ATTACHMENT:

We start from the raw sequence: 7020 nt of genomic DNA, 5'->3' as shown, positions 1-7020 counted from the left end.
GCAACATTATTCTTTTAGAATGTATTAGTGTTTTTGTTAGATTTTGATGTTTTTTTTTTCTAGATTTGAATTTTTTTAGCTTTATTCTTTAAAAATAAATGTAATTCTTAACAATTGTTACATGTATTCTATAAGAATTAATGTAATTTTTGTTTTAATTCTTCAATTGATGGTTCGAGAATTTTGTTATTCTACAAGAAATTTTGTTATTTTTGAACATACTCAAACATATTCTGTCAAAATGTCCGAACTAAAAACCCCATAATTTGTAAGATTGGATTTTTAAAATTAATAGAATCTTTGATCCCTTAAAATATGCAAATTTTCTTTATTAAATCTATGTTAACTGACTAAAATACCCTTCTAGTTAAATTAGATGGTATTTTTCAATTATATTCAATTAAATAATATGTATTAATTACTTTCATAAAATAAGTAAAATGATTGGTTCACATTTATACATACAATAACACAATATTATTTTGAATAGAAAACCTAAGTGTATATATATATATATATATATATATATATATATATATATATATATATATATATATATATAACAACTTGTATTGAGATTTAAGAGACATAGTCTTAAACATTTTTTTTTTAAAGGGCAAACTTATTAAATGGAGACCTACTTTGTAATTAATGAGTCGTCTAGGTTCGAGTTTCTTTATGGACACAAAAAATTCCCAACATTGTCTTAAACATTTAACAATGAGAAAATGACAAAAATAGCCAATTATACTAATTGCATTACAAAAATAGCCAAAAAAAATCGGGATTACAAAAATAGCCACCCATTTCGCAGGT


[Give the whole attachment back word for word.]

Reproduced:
We start from the raw sequence: 7020 nt of genomic DNA, 5'->3' as shown, positions 1-7020 counted from the left end.
GCAACATTATTCTTTTAGAATGTATTAGTGTTTTTGTTAGATTTTGATGTTTTTTTTTTCTAGATTTGAATTTTTTTAGCTTTATTCTTTAAAAATAAATGTAATTCTTAACAATTGTTACATGTATTCTATAAGAATTAATGTAATTTTTGTTTTAATTCTTCAATTGATGGTTCGAGAATTTTGTTATTCTACAAGAAATTTTGTTATTTTTGAACATACTCAAACATATTCTGTCAAAATGTCCGAACTAAAAACCCCATAATTTGTAAGATTGGATTTTTAAAATTAATAGAATCTTTGATCCCTTAAAATATGCAAATTTTCTTTATTAAATCTATGTTAACTGACTAAAATACCCTTCTAGTTAAATTAGATGGTATTTTTCAATTATATTCAATTAAATAATATGTATTAATTACTTTCATAAAATAAGTAAAATGATTGGTTCACATTTATACATACAATAACACAATATTATTTTGAATAGAAAACCTAAGTGTATATATATATATATATATATATATATATATATATATATATATATATATATATATATATAACAACTTGTATTGAGATTTAAGAGACATAGTCTTAAACATTTTTTTTTTAAAGGGCAAACTTATTAAATGGAGACCTACTTTGTAATTAATGAGTCGTCTAGGTTCGAGTTTCTTTATGGACACAAAAAATTCCCAACATTGTCTTAAACATTTAACAATGAGAAAATGACAAAAATAGCCAATTATACTAATTGCATTACAAAAATAGCCAAAAAAAATCGGGATTACAAAAATAGCCACCCATTTCGCAGGT